We recognize that all the Provinces and dioceses in Africa do not condone TEC’s action. However, Provinces differ in their relationships with TEC in light of their actions. Some Provinces continue to value their historical partnerships with TEC and its organs. To discard these relationships would be tantamount to abandoning our call of the gospel to struggle with each other’s failure as we journey with Christ in the spirit of forgiveness and reconciliation as we were passionately reminded by the President of Uganda, Yoweri Museveni, of the virtue of tolerance and to live with our rich diversity.

In pursuit of its objective to form a new “province” in North America, ACNA has been successful in bringing together most of the splinter groups within the Anglican tradition.

We recognize that the common factor that holds all the coalition partners of ACNA is TEC. We do not support ACNA’s position for legitimacy through the elimination of TEC.

Three of the Instruments of Unity have already stated their position on the matter and we believe they represent the mind of the vast majority of the Communion including CAPA.

The majority of the African Provinces at this Conference are being ambushed by an agenda that is contrary to the beliefs and practices of our various Provinces. We have come to this Conference to share ideas on critical issues in the development of our continent and provide spiritual and moral leadership for our people.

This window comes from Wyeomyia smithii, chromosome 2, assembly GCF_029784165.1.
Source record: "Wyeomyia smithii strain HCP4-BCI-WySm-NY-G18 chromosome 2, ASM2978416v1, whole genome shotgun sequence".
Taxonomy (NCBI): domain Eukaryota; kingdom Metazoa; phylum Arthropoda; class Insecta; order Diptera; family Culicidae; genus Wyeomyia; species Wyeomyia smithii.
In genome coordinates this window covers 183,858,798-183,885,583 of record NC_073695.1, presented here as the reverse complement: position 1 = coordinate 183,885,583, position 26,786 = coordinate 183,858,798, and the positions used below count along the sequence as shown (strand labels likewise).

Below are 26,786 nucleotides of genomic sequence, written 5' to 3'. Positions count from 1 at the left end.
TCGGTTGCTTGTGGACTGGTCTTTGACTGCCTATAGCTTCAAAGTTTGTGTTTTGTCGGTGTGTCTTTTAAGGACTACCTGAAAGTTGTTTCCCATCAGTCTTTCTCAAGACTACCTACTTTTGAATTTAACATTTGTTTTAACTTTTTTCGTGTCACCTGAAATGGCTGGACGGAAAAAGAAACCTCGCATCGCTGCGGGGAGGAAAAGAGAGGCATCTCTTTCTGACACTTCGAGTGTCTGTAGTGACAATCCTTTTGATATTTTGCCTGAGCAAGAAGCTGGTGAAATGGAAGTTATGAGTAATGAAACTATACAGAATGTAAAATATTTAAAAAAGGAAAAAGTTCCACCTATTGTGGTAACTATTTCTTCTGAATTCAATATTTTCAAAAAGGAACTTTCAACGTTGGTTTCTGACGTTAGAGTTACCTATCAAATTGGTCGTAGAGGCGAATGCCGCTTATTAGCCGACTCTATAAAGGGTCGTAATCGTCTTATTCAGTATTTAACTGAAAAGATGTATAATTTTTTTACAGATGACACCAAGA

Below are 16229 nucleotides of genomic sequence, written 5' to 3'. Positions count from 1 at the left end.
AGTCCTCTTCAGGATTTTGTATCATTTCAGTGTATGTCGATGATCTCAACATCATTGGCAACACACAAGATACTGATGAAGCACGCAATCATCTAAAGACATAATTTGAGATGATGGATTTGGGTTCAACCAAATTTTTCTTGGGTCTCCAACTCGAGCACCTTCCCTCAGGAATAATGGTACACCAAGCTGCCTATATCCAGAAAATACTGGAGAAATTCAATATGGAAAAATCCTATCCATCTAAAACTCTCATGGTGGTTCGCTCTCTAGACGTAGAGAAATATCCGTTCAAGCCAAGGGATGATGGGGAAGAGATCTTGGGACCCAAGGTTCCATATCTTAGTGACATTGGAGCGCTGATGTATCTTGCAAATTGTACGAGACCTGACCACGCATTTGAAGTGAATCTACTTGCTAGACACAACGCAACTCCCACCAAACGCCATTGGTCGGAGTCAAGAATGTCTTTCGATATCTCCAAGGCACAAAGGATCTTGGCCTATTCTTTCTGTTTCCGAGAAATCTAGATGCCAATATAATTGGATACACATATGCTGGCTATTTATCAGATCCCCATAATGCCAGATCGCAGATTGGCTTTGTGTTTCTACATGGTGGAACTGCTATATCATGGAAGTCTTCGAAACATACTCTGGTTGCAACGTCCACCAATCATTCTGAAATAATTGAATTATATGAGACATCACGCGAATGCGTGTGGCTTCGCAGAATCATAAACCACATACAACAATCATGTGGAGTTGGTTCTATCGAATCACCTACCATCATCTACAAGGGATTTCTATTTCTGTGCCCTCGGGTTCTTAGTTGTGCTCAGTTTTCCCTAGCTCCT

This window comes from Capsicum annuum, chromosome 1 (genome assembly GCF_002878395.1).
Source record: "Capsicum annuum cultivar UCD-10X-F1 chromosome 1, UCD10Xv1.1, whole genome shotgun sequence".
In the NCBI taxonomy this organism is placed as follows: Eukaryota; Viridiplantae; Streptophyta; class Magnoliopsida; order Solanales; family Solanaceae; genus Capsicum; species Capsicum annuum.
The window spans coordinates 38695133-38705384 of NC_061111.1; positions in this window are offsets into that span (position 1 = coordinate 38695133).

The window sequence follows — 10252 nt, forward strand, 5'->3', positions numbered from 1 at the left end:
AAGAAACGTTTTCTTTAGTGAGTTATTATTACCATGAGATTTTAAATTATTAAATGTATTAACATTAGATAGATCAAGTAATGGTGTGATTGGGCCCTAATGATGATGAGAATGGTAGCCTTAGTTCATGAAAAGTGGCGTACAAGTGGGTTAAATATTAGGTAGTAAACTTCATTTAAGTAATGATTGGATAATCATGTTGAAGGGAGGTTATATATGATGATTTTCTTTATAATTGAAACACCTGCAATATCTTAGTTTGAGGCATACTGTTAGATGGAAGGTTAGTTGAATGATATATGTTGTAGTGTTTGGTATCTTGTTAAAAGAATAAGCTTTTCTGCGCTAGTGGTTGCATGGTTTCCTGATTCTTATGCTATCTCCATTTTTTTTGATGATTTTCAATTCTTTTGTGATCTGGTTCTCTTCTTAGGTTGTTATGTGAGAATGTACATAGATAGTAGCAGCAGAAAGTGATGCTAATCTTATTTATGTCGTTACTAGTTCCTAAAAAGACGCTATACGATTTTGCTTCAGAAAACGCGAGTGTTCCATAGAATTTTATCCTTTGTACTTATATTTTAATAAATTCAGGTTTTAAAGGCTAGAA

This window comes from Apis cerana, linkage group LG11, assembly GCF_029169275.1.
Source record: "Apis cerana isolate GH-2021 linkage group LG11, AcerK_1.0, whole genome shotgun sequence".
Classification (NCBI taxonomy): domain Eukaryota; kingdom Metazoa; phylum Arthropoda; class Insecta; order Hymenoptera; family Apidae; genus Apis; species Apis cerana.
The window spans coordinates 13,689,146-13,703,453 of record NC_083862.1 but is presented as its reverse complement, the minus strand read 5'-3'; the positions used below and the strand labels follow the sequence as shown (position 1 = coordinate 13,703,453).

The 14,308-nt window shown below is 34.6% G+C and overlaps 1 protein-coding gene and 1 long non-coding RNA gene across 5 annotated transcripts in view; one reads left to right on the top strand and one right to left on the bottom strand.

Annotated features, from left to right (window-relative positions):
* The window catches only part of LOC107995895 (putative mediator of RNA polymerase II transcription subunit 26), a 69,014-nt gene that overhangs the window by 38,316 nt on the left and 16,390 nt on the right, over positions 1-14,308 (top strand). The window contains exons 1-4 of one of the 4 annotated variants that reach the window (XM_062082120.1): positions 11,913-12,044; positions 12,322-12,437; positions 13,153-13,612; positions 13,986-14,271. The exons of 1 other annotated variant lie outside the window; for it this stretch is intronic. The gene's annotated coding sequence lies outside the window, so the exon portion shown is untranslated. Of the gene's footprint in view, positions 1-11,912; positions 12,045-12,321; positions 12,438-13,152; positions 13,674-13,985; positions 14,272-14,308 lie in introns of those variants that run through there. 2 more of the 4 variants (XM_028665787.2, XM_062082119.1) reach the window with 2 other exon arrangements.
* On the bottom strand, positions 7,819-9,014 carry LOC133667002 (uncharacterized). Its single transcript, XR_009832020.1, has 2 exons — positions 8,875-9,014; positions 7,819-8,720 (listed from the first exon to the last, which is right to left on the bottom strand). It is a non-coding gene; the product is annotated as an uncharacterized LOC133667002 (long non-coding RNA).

Any thought of abandoning our Communion with any member of the body will hurt; for when one part of the body is injured the whole suffers. CAPA must not be used as a pawn in battles it is not party too. CAPA as you all know is not an organ of the Anglican Communion but a fellowship of Provinces of Africa. Therefore, issues of doctrine are better addressed as it has always been by individual provinces.


Want to have your say?

Comment below or visit

our companion blogsite: http://anglican-information.blogspot.com


Incompatible with the Covenant 4

An early shrine with the locally popular dedication 'To Our Lady of the Vacant Spaces', Deception Island. This is a possible site for the new Cathedral, construction of which has yet to begin.


Incompatible with the Covenant ~ One ~ Two ~ Three ~ Four

Briefing Paper for the Primate of the Province of Antarctica, Archbishop of Deception

Prepared by PB

Private and Confidential